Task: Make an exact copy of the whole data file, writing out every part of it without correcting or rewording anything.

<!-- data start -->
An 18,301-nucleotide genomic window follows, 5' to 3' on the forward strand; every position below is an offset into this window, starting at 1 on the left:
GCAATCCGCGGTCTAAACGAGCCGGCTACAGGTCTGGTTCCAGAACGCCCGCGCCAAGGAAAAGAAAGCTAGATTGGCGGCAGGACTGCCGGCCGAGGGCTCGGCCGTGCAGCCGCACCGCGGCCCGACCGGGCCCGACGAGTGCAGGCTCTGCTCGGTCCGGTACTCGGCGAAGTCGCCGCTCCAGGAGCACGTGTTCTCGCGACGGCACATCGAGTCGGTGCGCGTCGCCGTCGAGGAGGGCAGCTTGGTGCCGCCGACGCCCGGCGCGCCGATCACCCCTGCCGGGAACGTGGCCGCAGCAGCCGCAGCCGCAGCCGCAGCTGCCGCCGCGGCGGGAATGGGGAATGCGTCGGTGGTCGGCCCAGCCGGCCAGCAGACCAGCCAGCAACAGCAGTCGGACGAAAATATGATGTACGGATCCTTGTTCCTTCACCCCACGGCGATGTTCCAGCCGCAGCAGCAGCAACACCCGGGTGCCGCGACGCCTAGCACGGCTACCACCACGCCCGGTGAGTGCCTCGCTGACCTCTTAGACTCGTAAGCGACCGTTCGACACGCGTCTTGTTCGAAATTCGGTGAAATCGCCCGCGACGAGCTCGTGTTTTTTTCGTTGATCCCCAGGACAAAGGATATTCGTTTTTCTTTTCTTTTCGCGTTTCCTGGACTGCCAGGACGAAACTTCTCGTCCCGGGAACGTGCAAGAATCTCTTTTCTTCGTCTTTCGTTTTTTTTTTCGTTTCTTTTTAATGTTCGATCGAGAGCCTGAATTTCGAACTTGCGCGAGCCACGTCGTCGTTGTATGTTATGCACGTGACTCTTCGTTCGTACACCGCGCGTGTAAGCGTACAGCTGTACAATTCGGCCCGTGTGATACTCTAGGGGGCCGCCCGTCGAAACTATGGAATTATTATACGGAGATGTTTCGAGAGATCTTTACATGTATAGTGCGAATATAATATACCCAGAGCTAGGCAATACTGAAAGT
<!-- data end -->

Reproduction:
An 18,301-nucleotide genomic window follows, 5' to 3' on the forward strand; every position below is an offset into this window, starting at 1 on the left:
GCAATCCGCGGTCTAAACGAGCCGGCTACAGGTCTGGTTCCAGAACGCCCGCGCCAAGGAAAAGAAAGCTAGATTGGCGGCAGGACTGCCGGCCGAGGGCTCGGCCGTGCAGCCGCACCGCGGCCCGACCGGGCCCGACGAGTGCAGGCTCTGCTCGGTCCGGTACTCGGCGAAGTCGCCGCTCCAGGAGCACGTGTTCTCGCGACGGCACATCGAGTCGGTGCGCGTCGCCGTCGAGGAGGGCAGCTTGGTGCCGCCGACGCCCGGCGCGCCGATCACCCCTGCCGGGAACGTGGCCGCAGCAGCCGCAGCCGCAGCCGCAGCTGCCGCCGCGGCGGGAATGGGGAATGCGTCGGTGGTCGGCCCAGCCGGCCAGCAGACCAGCCAGCAACAGCAGTCGGACGAAAATATGATGTACGGATCCTTGTTCCTTCACCCCACGGCGATGTTCCAGCCGCAGCAGCAGCAACACCCGGGTGCCGCGACGCCTAGCACGGCTACCACCACGCCCGGTGAGTGCCTCGCTGACCTCTTAGACTCGTAAGCGACCGTTCGACACGCGTCTTGTTCGAAATTCGGTGAAATCGCCCGCGACGAGCTCGTGTTTTTTTCGTTGATCCCCAGGACAAAGGATATTCGTTTTTCTTTTCTTTTCGCGTTTCCTGGACTGCCAGGACGAAACTTCTCGTCCCGGGAACGTGCAAGAATCTCTTTTCTTCGTCTTTCGTTTTTTTTTTCGTTTCTTTTTAATGTTCGATCGAGAGCCTGAATTTCGAACTTGCGCGAGCCACGTCGTCGTTGTATGTTATGCACGTGACTCTTCGTTCGTACACCGCGCGTGTAAGCGTACAGCTGTACAATTCGGCCCGTGTGATACTCTAGGGGGCCGCCCGTCGAAACTATGGAATTATTATACGGAGATGTTTCGAGAGATCTTTACATGTATAGTGCGAATATAATATACCCAGAGCTAGGCAATACTGAAAGT